# Polar moment of inertia

Polar moment of inertia is a quantity used to predict an object's ability to resist torsion, in objects (or segments of objects) with an invariant circular cross section and no significant warping or out-of-plane deformation.[1] It is used to calculate the angular displacement of an object subjected to a torque. It is analogous to the area moment of inertia, which characterizes an object's ability to resist bending and is required to calculate displacement.

The larger the polar moment of area, the less the beam will twist, when subjected to a given torque.

Polar moment of area should not be confused with moment of inertia, which characterizes an object's angular acceleration due to a torque. See moment (physics).

Note: It has become common to use "Moment of Inertia" (MOI) to refer to either or both of the planar second moment of area, ${\displaystyle I=\int _{A}x^{2}\,\mathrm {d} A}$, where x is the distance to some reference plane, or the polar second moment of area, ${\displaystyle I=\int _{A}r^{2}\,\mathrm {d} A}$, where r is the distance to some reference axis. In each case the integral is over all the infinitesimal elements of area, dA, in some two-dimensional cross-section. "Moment of Inertia" is, strictly, the second moment of mass with respect to distance from an axis: ${\displaystyle I=\int _{m}r^{2}\mathrm {d} m}$, where r is the distance to some potential rotation axis, and the integral is over all the infinitesimal elements of mass, dm, in a three-dimensional space occupied by an object. The MOI, in this sense, is the analog of mass for rotational problems.

## Limitations

The polar moment of area cannot be used to analyze shafts with non-circular cross-sections. In such cases, the torsion constant can be substituted instead.

In objects with significant cross-sectional variation(along the axis of the applied torque), which cannot be analyzed in segments, a more complex approach may have to be used. See 3-D elasticity.

However the polar moment of area can be used to calculate the moment of inertia of an object with arbitrary cross-section.

## Definition

A schematic showing how the polar moment of area is calculated for an arbitrary shape about an axis o. ρ is the radial distance to the element dA.
${\displaystyle I_{z}=\int _{A}\rho ^{2}\,dA}$
• Iz = the polar moment of area about the axis z
• dA = an elemental area
• ρ = the radial distance to the element dA from the axis z

For a circular section with radius r:

${\displaystyle I_{z}=\int _{0}^{2\pi }\int _{0}^{r}\rho ^{2}\rho \,d\rho \,d\phi ={\frac {\pi r^{4}}{2}}}$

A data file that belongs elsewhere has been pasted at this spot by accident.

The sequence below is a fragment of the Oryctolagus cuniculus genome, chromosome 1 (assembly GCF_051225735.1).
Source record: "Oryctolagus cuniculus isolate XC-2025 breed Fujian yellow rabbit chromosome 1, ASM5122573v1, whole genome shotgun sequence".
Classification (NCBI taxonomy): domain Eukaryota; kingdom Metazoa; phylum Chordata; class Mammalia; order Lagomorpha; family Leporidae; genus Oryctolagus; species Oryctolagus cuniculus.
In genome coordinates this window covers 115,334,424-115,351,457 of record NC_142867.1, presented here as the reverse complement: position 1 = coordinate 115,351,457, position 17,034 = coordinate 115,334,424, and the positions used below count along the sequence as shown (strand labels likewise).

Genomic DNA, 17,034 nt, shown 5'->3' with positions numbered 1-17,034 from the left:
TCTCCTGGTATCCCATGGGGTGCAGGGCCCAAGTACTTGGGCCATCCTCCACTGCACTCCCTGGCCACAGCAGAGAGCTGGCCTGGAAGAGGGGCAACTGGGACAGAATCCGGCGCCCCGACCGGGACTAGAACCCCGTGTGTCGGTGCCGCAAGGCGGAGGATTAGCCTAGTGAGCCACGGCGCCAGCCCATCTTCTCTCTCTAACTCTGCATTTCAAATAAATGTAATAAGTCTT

## Unit

The SI unit for polar moment of area, like the area moment of inertia, is metre to the fourth power (m4).

## Conversion from Area Moment of Inertia

By the perpendicular axis theorem, the following equation relates Iz to the area moments of inertia about the other two mutually perpendicular axes:[2]

${\displaystyle I_{z}=I_{x}+I_{y}}$

## Application

NOTE: The following is only true for a circular or hollow circular section.

The polar moment of area appears in the formulae that describe torsional stress and angular displacement.

Torsional stress:

${\displaystyle \tau ={\frac {Tr}{J_{z}}}}$

where ${\displaystyle T}$ is the torque, ${\displaystyle r}$ is the distance from the center and ${\displaystyle {J_{z}}}$ is the polar moment of area.

In a circular shaft, the shear stress is maximal at the surface of the shaft.

## Sample calculation

The rotor of a modern steam turbine.

Calculation of the steam turbine shaft radius for a turboset:

Assumptions:

• Power carried by the shaft is 1000 MW; this is typical for a large nuclear power plant.
• Yield stress of the steel used to make the shaft (τyield) is: 250 x 106 N/m².
• Electricity has a frequency of 50 Hz; this is the typical frequency in Europe. In North America the frequency is 60 Hz. This is assuming that there is a 1:1 correlation between rotational velocity of turbine and the frequency of mains power.

The angular frequency can be calculated with the following formula:

${\displaystyle \omega =2\pi f}$

The torque carried by the shaft is related to the power by the following equation:

${\displaystyle P=T\omega }$

The angular frequency is therefore 314.16 rad/s and the torque 3.1831 x 106 N·m.

The maximal torque is:

${\displaystyle T_{\max }={\frac {{\tau }_{\max }J_{z}}{r}}}$

After substitution of the polar moment of inertia the following expression is obtained:

${\displaystyle r={\sqrt[{3}]{\frac {2T_{\max }}{\pi {\tau }_{\max }}}}}$

The radius is 0.200 m. If one adds a factor of safety of 5 and re-calculates the radius with the maximal stress equal to the yield stress/5 the result is a radius of 0.343 m, or a diameter of 69 cm, the approximate size of a turboset shaft in a nuclear power plant.

## Comparing various moments of inertias for a cylinder

### Polar moment of inertia

Hollow cylinder

${\displaystyle I_{z}={\frac {\pi (D^{4}-d^{4})}{32}}}$

Moment of inertia

${\displaystyle J_{z}=I_{z}\rho l={\frac {\pi \rho l(D^{4}-d^{4})}{32}}}$

Solid Cylinder

${\displaystyle I_{z}={\frac {\pi D^{4}}{32}}}$

Moment of inertia

${\displaystyle J_{z}=I_{z}\rho l={\frac {\pi \rho lD^{4}}{32}}}$

where:

• ${\displaystyle d}$ is the inner diameter in m
• ${\displaystyle D}$ is the outside diameter in m
• ${\displaystyle J_{z}}$ is the moment of inertia in kg m${\displaystyle ^{2}}$
• ${\displaystyle l}$ is the length of cylinder in m
• ${\displaystyle \rho }$ is the specific mass in kg/m${\displaystyle ^{3}}$